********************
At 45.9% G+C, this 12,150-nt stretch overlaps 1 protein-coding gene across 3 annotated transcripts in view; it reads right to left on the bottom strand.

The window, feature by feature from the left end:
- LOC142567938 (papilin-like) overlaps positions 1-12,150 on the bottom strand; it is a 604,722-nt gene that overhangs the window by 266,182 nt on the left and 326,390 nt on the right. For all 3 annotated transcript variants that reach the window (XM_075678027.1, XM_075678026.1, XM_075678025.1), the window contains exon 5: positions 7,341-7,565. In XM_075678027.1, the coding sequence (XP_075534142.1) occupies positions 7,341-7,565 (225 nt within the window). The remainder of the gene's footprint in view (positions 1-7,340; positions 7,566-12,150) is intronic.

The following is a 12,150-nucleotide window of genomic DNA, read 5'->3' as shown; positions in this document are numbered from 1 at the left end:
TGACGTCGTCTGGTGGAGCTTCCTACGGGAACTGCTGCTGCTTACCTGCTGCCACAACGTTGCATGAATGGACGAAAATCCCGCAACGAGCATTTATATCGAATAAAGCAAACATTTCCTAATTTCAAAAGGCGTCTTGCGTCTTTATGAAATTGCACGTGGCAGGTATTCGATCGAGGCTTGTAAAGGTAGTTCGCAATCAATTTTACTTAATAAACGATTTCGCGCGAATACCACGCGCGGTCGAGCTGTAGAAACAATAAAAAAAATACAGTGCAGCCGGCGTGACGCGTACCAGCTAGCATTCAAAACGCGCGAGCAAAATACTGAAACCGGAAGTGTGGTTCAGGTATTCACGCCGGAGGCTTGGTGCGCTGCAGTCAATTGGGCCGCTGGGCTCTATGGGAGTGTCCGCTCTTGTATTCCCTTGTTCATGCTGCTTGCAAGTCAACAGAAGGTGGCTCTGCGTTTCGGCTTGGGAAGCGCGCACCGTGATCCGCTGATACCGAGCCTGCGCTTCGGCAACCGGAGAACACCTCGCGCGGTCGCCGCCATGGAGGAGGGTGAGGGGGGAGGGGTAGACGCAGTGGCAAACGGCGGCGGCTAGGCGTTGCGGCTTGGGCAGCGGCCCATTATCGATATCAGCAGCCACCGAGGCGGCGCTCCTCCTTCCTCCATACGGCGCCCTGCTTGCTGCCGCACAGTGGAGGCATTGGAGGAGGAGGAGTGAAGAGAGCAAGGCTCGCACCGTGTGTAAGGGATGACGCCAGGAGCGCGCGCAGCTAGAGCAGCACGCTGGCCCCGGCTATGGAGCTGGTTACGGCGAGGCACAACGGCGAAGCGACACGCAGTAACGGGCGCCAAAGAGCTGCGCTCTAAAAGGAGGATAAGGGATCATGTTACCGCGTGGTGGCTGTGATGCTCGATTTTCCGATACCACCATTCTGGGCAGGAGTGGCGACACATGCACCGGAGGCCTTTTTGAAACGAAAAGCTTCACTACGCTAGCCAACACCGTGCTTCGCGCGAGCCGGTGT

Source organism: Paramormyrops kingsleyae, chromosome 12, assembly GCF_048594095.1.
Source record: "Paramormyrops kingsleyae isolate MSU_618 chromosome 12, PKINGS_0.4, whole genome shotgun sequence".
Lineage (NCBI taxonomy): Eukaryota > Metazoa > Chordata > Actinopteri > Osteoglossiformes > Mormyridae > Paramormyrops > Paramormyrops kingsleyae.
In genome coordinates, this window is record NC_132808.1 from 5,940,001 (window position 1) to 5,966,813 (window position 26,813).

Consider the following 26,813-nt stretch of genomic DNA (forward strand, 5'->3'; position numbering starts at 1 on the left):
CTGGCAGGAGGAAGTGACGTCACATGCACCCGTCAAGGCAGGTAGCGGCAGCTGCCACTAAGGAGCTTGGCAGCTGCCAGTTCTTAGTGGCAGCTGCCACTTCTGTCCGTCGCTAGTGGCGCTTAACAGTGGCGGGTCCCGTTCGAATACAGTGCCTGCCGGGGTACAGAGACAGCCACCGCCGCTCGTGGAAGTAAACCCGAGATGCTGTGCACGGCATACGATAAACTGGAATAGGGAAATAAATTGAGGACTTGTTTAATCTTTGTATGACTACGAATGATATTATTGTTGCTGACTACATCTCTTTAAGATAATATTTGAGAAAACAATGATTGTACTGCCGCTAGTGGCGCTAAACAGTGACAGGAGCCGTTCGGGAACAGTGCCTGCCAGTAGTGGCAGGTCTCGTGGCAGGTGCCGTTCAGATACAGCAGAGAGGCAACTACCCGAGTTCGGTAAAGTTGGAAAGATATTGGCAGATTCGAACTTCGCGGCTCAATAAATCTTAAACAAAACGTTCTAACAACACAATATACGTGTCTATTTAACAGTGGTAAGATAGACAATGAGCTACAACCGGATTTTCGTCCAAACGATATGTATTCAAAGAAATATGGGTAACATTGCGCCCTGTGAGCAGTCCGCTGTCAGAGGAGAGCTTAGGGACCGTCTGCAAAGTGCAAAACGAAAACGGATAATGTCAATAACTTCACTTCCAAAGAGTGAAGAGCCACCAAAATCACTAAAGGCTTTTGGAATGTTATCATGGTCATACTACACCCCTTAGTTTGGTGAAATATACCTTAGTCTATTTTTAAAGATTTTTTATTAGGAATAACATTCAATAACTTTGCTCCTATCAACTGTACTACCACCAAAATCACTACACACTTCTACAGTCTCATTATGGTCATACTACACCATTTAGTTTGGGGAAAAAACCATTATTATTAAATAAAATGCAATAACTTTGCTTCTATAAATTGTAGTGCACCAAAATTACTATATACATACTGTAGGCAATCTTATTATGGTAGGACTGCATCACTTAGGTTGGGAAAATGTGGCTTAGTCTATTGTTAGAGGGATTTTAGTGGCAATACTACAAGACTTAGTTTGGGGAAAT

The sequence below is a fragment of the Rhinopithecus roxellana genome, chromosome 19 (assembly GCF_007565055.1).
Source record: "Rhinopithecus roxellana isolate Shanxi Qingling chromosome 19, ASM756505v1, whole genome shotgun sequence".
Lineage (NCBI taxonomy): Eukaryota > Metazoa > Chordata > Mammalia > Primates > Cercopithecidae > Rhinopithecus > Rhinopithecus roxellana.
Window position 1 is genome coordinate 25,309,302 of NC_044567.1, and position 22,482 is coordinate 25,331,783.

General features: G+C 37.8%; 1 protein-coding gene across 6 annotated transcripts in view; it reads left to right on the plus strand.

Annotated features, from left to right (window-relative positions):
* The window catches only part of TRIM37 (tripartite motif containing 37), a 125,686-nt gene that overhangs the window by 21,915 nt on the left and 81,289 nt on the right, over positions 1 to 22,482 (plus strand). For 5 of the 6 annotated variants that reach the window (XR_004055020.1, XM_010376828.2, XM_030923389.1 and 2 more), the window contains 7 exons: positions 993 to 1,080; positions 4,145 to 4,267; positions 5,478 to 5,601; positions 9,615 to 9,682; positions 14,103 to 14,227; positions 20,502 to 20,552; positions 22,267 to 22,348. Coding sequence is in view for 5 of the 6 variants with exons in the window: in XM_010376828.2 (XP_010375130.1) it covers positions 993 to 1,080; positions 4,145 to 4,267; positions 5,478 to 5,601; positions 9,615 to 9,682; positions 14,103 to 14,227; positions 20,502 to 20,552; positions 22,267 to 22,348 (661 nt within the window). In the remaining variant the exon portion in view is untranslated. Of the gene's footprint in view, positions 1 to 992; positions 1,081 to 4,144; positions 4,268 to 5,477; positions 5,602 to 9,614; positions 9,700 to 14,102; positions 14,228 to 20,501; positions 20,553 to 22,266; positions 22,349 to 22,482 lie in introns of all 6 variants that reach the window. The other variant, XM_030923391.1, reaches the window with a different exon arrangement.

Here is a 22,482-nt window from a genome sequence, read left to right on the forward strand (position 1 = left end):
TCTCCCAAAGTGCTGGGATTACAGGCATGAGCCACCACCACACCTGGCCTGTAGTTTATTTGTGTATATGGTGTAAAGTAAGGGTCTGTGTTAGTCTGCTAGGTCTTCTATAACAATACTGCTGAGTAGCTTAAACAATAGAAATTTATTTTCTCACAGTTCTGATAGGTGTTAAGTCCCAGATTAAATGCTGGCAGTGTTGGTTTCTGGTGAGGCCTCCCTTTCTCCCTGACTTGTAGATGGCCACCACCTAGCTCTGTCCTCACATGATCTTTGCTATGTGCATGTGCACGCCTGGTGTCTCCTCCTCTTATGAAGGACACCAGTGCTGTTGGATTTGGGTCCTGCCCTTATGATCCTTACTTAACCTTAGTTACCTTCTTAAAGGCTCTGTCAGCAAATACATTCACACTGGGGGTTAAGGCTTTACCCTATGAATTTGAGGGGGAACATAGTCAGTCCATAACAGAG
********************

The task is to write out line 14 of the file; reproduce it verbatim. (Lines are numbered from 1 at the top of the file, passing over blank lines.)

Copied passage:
Lineage (NCBI taxonomy): Eukaryota > Metazoa > Chordata > Mammalia > Primates > Cercopithecidae > Rhinopithecus > Rhinopithecus roxellana.